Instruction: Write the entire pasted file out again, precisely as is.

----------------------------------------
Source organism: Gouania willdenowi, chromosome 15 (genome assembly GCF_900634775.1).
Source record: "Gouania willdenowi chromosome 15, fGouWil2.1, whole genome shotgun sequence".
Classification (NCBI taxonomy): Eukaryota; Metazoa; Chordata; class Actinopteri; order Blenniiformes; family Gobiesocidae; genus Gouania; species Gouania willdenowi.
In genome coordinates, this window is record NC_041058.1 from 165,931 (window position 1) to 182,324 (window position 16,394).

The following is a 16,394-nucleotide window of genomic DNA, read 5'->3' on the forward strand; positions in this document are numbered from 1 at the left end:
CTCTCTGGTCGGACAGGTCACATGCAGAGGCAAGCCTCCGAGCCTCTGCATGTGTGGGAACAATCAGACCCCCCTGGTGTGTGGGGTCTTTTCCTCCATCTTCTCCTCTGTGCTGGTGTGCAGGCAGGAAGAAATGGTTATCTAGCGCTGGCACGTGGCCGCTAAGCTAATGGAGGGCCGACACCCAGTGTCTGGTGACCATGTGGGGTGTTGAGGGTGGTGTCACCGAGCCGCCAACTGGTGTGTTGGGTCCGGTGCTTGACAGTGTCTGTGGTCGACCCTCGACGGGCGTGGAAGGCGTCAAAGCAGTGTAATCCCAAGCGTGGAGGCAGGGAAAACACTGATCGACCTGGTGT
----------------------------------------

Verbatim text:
Source organism: Gouania willdenowi, chromosome 15 (genome assembly GCF_900634775.1).
Source record: "Gouania willdenowi chromosome 15, fGouWil2.1, whole genome shotgun sequence".
Classification (NCBI taxonomy): Eukaryota; Metazoa; Chordata; class Actinopteri; order Blenniiformes; family Gobiesocidae; genus Gouania; species Gouania willdenowi.
In genome coordinates, this window is record NC_041058.1 from 165,931 (window position 1) to 182,324 (window position 16,394).

The following is a 16,394-nucleotide window of genomic DNA, read 5'->3' on the forward strand; positions in this document are numbered from 1 at the left end:
CTCTCTGGTCGGACAGGTCACATGCAGAGGCAAGCCTCCGAGCCTCTGCATGTGTGGGAACAATCAGACCCCCCTGGTGTGTGGGGTCTTTTCCTCCATCTTCTCCTCTGTGCTGGTGTGCAGGCAGGAAGAAATGGTTATCTAGCGCTGGCACGTGGCCGCTAAGCTAATGGAGGGCCGACACCCAGTGTCTGGTGACCATGTGGGGTGTTGAGGGTGGTGTCACCGAGCCGCCAACTGGTGTGTTGGGTCCGGTGCTTGACAGTGTCTGTGGTCGACCCTCGACGGGCGTGGAAGGCGTCAAAGCAGTGTAATCCCAAGCGTGGAGGCAGGGAAAACACTGATCGACCTGGTGT